Chaldean-Americans helping refugees from Iraqi homeland

Sunday 24/04/2016
Religious, political and community leaders celebrate the ribbon-cutting ceremony of the new Chaldean Community Foundation Center in Sterling Heights, Michigan, on November 13, 2015.

Detroit - Far from their ancestral Iraqi home, thousands of Chaldeans are using their experience of emigration to help Iraqis and Syrians suffering the effects of war to make new lives in the United States.
Nearly 500,000 Chaldeans and Assyrians have immigrated to the United States since World War I. An estimated 150,000 reside in south-eastern Michigan.
In 2003, Chaldean business own­ers and community activists created the Chaldean-American Chamber of Commerce (CACC) to strengthen Chaldean businesses, nurture lo­cal employment creation, stimulate economic development and pro­mote the community’s rich history and ancient culture. In addition, the Chaldean chamber seeks to serve and represent other Aramaic-speak­ing communities, including Assyr­ians and Syriacs.
The chamber has launched sever­al affiliates, including the Chaldean Chamber Political Action Commit­tee (PAC) in 2004. The PAC seeks to raise the profile and represent the community in local and state gov­ernment.
Iraq’s war spurred a massive in­flux of Iraqi Christians to the Unit­ed States. In 2006, the chamber launched the Chaldean Community Foundation, a charitable organisa­tion focused on meeting the grow­ing community’s needs. The foun­dation provides assistance to at-risk, disadvantaged, new Iraqi and Syrian immigrants.
Martin Manna, president of the Chaldean American Chambers of Commerce, and the Chaldean Com­munity Foundation, suggests vio­lence in Iraq showed the community in America had a role to play:
“As Iraq continues to crumble, we’re constantly looking to the fu­ture. We want to have long-term programs because the reality is, America is our new home and so our focus is on how to help the immi­grants and refugees transition to the American way of life.
“We want to help them accultur­ate instead of assimilate because we don’t want them to lose their cul­ture, heritage and language.”
The Chaldean-Americans’ local and regional political advocacy has expanded into the federal and inter­national levels. The Nineveh Council of America (NCA) raises awareness on the plight of ethno-religious mi­norities in Iraq and Syria and lobbies the US Congress and administration to preserve and protect them.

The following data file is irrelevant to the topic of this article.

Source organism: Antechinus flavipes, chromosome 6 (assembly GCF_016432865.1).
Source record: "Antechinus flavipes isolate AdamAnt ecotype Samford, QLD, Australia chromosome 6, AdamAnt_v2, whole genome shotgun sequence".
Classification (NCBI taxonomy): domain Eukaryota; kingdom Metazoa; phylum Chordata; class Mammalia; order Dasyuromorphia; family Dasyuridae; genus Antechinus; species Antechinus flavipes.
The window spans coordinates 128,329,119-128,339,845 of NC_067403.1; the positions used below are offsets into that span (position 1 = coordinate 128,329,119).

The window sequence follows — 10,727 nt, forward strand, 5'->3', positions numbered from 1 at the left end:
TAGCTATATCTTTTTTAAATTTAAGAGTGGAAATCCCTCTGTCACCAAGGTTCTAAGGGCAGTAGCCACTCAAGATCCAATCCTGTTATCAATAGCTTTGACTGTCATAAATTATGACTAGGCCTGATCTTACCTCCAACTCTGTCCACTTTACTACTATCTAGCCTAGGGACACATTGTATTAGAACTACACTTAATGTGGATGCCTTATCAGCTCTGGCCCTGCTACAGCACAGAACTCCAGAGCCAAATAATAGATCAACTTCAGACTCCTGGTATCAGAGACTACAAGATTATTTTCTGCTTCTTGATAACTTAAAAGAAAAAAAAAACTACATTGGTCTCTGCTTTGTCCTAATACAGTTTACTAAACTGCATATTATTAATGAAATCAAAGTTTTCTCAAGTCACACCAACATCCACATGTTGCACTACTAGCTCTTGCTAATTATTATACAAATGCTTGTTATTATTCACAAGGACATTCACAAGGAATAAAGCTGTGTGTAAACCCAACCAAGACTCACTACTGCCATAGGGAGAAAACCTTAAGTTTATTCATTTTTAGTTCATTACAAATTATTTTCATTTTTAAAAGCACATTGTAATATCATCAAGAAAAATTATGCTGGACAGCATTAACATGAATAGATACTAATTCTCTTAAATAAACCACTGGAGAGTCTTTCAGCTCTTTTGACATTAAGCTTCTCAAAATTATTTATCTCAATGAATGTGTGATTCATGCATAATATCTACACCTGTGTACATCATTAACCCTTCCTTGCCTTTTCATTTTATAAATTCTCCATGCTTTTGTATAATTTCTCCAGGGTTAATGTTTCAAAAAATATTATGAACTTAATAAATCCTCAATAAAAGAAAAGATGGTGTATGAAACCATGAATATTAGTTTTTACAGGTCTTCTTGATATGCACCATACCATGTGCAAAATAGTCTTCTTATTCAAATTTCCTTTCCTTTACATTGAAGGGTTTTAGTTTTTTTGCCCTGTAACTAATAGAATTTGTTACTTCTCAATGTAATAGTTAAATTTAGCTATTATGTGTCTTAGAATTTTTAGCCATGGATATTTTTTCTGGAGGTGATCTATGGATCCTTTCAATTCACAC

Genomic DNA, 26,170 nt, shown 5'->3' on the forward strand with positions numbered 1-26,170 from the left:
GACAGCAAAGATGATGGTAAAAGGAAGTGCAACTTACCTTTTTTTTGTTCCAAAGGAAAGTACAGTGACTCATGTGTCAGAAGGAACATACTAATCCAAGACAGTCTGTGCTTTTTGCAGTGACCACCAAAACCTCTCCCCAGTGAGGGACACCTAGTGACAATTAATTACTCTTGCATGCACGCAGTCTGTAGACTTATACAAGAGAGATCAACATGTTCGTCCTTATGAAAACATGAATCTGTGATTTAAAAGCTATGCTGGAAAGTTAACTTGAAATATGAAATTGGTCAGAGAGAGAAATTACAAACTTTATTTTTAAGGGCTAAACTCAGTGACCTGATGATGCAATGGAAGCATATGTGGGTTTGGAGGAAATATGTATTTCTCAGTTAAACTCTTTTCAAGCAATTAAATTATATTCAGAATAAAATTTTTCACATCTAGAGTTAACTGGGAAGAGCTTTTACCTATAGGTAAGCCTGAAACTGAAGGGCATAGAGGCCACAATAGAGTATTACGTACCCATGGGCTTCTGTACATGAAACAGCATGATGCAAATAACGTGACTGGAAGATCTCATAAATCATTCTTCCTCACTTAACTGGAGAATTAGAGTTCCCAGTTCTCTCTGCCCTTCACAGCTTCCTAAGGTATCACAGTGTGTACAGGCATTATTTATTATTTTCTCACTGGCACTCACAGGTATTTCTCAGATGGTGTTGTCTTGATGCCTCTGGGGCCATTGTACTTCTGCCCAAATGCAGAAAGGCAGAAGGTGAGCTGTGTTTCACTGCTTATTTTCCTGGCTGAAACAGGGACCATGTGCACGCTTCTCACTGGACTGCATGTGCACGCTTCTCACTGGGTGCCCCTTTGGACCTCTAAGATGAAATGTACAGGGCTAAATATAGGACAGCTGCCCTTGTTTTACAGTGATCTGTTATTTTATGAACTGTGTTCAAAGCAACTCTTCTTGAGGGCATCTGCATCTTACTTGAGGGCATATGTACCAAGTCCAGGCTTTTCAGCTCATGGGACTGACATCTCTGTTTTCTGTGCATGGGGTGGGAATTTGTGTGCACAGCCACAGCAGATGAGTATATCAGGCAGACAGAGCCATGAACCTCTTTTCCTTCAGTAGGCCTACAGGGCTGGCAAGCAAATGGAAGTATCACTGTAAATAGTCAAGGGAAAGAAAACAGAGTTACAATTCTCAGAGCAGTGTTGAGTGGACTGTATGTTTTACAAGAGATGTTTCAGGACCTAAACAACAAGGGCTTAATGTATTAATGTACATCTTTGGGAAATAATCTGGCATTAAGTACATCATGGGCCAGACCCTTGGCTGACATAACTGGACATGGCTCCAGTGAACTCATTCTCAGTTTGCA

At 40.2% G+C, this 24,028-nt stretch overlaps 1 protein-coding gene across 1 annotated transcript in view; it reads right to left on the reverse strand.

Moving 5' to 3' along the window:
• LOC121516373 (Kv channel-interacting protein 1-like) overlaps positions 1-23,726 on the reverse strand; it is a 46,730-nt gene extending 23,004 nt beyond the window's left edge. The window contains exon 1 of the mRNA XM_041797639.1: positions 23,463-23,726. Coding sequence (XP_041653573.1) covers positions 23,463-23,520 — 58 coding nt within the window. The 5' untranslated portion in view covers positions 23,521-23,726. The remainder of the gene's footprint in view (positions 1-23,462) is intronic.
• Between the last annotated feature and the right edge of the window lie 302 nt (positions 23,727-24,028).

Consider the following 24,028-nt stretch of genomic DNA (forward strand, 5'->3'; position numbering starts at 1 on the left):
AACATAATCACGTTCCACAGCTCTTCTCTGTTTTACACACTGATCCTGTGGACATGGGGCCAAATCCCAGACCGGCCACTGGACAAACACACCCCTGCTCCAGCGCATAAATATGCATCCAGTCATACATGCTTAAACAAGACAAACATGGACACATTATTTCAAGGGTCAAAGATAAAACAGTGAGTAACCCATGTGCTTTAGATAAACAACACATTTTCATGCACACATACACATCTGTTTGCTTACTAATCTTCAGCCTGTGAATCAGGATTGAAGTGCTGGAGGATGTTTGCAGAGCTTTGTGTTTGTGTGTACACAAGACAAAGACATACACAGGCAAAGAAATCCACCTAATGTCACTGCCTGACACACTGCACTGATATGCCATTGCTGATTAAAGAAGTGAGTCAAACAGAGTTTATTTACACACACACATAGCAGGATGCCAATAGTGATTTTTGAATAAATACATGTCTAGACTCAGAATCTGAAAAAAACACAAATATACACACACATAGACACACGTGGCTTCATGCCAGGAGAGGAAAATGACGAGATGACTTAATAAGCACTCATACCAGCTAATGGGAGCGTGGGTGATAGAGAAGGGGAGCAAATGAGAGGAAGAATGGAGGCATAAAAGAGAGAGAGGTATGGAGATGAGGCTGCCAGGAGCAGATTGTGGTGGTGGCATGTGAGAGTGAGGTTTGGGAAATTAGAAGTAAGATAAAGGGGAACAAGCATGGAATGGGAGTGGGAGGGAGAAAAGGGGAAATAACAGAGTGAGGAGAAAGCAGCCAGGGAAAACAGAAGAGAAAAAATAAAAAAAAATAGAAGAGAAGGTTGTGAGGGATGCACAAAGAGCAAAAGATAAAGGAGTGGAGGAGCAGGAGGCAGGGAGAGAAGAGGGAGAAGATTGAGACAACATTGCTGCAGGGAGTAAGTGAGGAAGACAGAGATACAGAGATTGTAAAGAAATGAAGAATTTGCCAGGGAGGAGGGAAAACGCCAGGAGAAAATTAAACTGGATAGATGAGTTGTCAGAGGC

In 2011, the Chaldean Community Foundation opened an office in Ster­ling Heights, Michigan. The founda­tion operates Refugee Acculturation Sustainability and Training (RAST), which addresses the major issues impacting the refugee and immi­grant population, such as English-language learning, immigration ser­vices, career services and access to health care.
Project Bismutha — the “act of healing” — in affiliation with the Chaldean American Association for Health Professionals (CAAHP) pro­vides free medical services for unin­sured Iraqi Christians.
The Chaldean Community Foun­dation established Refugee Men­tal Health Services, a community health initiative that provides men­tal health services to refugees and low-income community members.
In 2012, the foundation launched the Chaldean Loan Fund, which is designed to provide low-interest loans to the Chaldean refugee com­munity for the purpose of pur­chasing used vehicles. It is funded entirely through community dona­tions.
That year, the foundation began Breaking Barriers, a programme that provides services and advocacy to those with special needs, such as those with hearing or visual impair­ments.
Due to the increase in need and support from the community, in No­vember 2015 the foundation opened a large state-of-the-art community centre in Sterling Heights. The of­fice has experienced an increase in user services and clientele. Ap­proximately 15% of clients served are non-Chaldeans. The foundation is on track to provide immigrant and refugee social services to more than 20,000 people in 2016.
Manna says: “We also want to ed­ucate the general public about who refugees really are. There are many people who have a phobia of refu­gees, and throughout history, it’s refugees who have helped build this great nation. Refugees are job crea­tors, not job takers.”
“We are also advocating for a UN processing centre in Erbil, so peo­ple applying for refugee status or asylum to come to the United States don’t have to travel outside of Iraq.
“Inside Iraq, we are trying to en­sure that the displaced have safe passages to their ancestral lands in Nineveh, and are protected.”
The Chaldean Chamber boasts as one of the largest ethnic chambers in the country with nearly 1,000 active members representing some 3,500 businesses. Overall, Chaldeans own more than 15,000 businesses in Michigan, including a large number in the hospitality, wireless and food and beverage industries.
Chamber members enjoy quar­terly networking meetings, an an­nual business conference, industry outlook events and the annual din­ner highlighting the Businessperson of the Year and Humanitarian of the Year.
“The chamber’s success is a clear indication of the impact Chaldean businesses have on the economy in south-east Michigan,” says Manna. “This organisation has given our business community a voice in the region.”

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